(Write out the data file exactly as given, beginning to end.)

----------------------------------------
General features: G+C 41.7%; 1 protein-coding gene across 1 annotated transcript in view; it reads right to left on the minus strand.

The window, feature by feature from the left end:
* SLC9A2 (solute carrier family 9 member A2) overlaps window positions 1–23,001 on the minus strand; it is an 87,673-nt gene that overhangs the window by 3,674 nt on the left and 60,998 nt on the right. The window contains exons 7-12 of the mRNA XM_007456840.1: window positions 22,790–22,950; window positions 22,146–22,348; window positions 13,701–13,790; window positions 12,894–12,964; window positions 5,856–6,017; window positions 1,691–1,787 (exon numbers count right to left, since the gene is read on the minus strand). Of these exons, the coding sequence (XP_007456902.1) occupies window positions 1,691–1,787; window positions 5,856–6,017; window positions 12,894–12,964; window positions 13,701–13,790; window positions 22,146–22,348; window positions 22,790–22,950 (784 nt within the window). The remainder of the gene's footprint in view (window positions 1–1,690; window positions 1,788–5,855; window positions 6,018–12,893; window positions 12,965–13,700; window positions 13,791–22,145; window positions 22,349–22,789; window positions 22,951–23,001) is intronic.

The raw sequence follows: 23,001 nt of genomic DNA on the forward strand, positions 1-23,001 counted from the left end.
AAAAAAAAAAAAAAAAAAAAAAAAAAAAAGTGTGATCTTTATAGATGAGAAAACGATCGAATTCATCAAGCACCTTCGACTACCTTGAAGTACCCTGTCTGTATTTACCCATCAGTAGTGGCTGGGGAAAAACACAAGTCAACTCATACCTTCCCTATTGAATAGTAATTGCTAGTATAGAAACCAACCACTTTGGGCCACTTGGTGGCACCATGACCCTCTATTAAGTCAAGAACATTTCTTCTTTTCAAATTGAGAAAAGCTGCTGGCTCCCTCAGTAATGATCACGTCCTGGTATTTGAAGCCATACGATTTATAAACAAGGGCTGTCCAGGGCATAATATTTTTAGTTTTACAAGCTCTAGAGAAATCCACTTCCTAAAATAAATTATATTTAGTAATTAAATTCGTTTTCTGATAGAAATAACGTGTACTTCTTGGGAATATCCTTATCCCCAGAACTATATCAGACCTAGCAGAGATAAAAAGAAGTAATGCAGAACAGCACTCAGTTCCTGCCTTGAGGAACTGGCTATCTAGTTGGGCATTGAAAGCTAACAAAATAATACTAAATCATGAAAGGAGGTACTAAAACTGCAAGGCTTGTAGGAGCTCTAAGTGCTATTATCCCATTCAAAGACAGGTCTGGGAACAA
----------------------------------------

General features: G+C 41.7%; 1 protein-coding gene across 1 annotated transcript in view; it reads right to left on the minus strand.

The window, feature by feature from the left end:
* SLC9A2 (solute carrier family 9 member A2) overlaps window positions 1–23,001 on the minus strand; it is an 87,673-nt gene that overhangs the window by 3,674 nt on the left and 60,998 nt on the right. The window contains exons 7-12 of the mRNA XM_007456840.1: window positions 22,790–22,950; window positions 22,146–22,348; window positions 13,701–13,790; window positions 12,894–12,964; window positions 5,856–6,017; window positions 1,691–1,787 (exon numbers count right to left, since the gene is read on the minus strand). Of these exons, the coding sequence (XP_007456902.1) occupies window positions 1,691–1,787; window positions 5,856–6,017; window positions 12,894–12,964; window positions 13,701–13,790; window positions 22,146–22,348; window positions 22,790–22,950 (784 nt within the window). The remainder of the gene's footprint in view (window positions 1–1,690; window positions 1,788–5,855; window positions 6,018–12,893; window positions 12,965–13,700; window positions 13,791–22,145; window positions 22,349–22,789; window positions 22,951–23,001) is intronic.

The raw sequence follows: 23,001 nt of genomic DNA on the forward strand, positions 1-23,001 counted from the left end.
AAAAAAAAAAAAAAAAAAAAAAAAAAAAAGTGTGATCTTTATAGATGAGAAAACGATCGAATTCATCAAGCACCTTCGACTACCTTGAAGTACCCTGTCTGTATTTACCCATCAGTAGTGGCTGGGGAAAAACACAAGTCAACTCATACCTTCCCTATTGAATAGTAATTGCTAGTATAGAAACCAACCACTTTGGGCCACTTGGTGGCACCATGACCCTCTATTAAGTCAAGAACATTTCTTCTTTTCAAATTGAGAAAAGCTGCTGGCTCCCTCAGTAATGATCACGTCCTGGTATTTGAAGCCATACGATTTATAAACAAGGGCTGTCCAGGGCATAATATTTTTAGTTTTACAAGCTCTAGAGAAATCCACTTCCTAAAATAAATTATATTTAGTAATTAAATTCGTTTTCTGATAGAAATAACGTGTACTTCTTGGGAATATCCTTATCCCCAGAACTATATCAGACCTAGCAGAGATAAAAAGAAGTAATGCAGAACAGCACTCAGTTCCTGCCTTGAGGAACTGGCTATCTAGTTGGGCATTGAAAGCTAACAAAATAATACTAAATCATGAAAGGAGGTACTAAAACTGCAAGGCTTGTAGGAGCTCTAAGTGCTATTATCCCATTCAAAGACAGGTCTGGGAACAA